Pleadings – Disclosure of Identities of the Parties – Protective Orders
John Doe 1 v. Madison Metro. Sch. Dist., 2021 WI App 60 (filed 22 July 2021) (ordered published 25 Aug. 2021)
HOLDING: The circuit court did not erroneously exercise its discretion when it issued a protective order sealing the plaintiffs’ identities from the other parties and the general public and permitting disclosure of their identities only to the court and to the parties’ lawyers.
SUMMARY: The petitioners are parents of students attending schools in the Madison Metropolitan School District. They initiated this action for declaratory and injunctive relief by filing a complaint in which they identified themselves only by “John/Jane Doe” pseudonyms, along with a “motion to proceed using pseudonyms.” The action challenges the district’s “Guidance & Policies to Support Transgender, Non-binary & Gender-Expansive Students.” The parents alleged that the guidance, by allowing students to “change gender identity” and select new names and pronouns for themselves “regardless of parent/guardian permission,” interferes with the parents’ “fundamental right” under article I, section 1 of the Wisconsin Constitution and the 14th Amendment to the U.S. Constitution to “direct the upbringing” of their children (¶ 2). The complaint alleged that identification of the parents only by pseudonyms is necessary “to protect [the parents’] privacy and the privacy of their minor children, and to prevent retaliation against them for raising this sensitive issue” (¶ 3).
The circuit court denied the parents’ motion and ordered the parents, if they wished to proceed with the action, to file under seal an amended complaint stating their names and addresses. The court explained that it would approve a protective order sealing the parents’ identities from the parties and the general public and permitting disclosure of their identities only to the court and to the parties’ lawyers. The court of appeals granted the petitioners leave to appeal the circuit court’s order.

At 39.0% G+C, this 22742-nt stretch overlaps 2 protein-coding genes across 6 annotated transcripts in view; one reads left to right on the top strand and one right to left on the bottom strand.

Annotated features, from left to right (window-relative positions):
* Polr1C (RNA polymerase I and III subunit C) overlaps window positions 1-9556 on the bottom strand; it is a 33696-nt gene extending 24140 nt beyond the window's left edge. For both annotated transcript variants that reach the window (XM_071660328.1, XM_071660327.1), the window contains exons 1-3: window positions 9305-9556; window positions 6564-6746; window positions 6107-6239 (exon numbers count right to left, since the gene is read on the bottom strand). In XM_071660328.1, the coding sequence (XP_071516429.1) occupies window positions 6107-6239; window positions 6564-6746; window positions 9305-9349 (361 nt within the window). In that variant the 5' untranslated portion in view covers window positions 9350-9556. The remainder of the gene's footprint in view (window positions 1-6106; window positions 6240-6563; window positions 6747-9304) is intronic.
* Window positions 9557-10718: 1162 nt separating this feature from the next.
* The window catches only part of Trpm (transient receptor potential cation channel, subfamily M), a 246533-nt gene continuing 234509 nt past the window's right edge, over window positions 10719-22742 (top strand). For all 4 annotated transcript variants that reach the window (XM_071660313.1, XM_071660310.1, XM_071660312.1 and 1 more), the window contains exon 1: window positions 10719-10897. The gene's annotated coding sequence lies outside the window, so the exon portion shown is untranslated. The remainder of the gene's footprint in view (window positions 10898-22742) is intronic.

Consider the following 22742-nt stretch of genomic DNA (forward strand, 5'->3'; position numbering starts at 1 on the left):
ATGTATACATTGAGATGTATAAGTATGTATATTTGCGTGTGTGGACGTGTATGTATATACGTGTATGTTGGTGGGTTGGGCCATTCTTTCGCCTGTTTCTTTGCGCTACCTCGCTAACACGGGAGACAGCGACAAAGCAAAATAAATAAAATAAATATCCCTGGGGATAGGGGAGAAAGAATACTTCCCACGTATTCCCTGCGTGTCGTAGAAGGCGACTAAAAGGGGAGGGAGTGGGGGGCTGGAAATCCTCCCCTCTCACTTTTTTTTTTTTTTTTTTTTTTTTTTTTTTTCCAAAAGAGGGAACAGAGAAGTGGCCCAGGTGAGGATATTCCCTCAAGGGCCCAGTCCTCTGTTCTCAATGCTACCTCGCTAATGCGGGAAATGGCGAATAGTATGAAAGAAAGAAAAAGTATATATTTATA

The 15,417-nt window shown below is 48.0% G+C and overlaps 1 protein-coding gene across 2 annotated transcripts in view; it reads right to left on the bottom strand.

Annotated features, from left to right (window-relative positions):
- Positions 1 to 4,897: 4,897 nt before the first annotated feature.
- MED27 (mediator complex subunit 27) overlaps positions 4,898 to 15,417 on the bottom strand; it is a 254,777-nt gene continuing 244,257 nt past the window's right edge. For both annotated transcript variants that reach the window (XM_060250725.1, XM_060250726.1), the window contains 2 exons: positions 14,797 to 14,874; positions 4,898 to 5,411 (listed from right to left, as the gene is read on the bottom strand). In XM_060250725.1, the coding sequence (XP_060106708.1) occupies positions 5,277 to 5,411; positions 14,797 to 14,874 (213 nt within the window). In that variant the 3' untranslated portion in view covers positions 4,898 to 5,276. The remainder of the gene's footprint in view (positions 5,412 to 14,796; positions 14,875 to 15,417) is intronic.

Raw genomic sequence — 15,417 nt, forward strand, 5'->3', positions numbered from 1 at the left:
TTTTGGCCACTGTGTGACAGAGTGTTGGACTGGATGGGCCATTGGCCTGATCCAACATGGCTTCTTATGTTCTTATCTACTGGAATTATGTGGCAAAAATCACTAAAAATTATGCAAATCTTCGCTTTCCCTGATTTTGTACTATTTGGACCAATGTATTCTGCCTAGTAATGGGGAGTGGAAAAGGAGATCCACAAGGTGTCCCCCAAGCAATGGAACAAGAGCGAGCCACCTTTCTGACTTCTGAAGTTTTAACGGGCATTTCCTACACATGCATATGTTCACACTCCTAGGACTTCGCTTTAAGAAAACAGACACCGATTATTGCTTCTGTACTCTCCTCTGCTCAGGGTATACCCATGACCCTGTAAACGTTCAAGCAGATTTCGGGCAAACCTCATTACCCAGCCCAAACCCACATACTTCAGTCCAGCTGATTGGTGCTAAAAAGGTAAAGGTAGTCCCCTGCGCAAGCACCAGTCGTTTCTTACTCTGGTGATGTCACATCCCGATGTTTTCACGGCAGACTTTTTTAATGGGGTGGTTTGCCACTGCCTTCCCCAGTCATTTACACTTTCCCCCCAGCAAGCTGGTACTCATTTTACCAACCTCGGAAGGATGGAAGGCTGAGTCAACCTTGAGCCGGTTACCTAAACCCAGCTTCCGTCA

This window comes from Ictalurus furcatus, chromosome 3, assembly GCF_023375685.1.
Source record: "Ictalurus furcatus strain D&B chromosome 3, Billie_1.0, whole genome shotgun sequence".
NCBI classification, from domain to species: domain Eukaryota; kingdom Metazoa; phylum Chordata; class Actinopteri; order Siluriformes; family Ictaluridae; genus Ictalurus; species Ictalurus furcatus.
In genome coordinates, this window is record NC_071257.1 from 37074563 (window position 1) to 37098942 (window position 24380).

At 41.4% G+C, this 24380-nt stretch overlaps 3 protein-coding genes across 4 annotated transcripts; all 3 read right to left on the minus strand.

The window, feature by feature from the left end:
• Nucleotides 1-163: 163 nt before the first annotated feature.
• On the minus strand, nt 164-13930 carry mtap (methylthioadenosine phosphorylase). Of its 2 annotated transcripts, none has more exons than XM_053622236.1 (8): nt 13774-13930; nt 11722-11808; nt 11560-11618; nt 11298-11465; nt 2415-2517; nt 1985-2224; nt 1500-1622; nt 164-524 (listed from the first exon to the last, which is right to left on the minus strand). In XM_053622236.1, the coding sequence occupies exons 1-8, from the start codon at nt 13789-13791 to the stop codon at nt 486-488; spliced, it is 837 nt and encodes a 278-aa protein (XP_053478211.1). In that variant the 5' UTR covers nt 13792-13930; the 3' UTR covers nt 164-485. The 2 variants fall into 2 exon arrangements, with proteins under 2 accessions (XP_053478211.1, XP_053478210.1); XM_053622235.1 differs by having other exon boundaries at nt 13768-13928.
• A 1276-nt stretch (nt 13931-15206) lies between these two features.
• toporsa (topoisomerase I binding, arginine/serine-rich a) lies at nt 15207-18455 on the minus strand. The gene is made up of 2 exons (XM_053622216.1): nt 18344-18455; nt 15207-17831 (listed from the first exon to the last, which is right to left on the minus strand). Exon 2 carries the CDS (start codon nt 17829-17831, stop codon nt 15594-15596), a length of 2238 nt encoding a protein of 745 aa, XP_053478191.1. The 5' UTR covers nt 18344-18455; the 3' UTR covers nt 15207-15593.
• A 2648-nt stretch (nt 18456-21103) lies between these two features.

In an opinion authored by Judge Kloppenburg, the appellate court affirmed. It concluded that “the parents have failed to show that the circuit court erroneously exercised its discretion in ordering the parents to state their identities in a sealed amended complaint pursuant to a protective order under which the parents’ identities would be disclosed only to the court and to the attorneys for the parties” (¶ 44). As a general matter, “a party cannot file a lawsuit in Wisconsin’s courts without revealing its identity because the complaint initiating the action must ‘include the names and addresses of all the parties,’ Wis. Stat. § 802.04(1), and, once a document is filed with the court it is ‘a judicial record, and subject to the access accorded such records.’ Thus, a party seeking redress in our courts generally must reveal its identity to the public” (¶ 19) (citations omitted).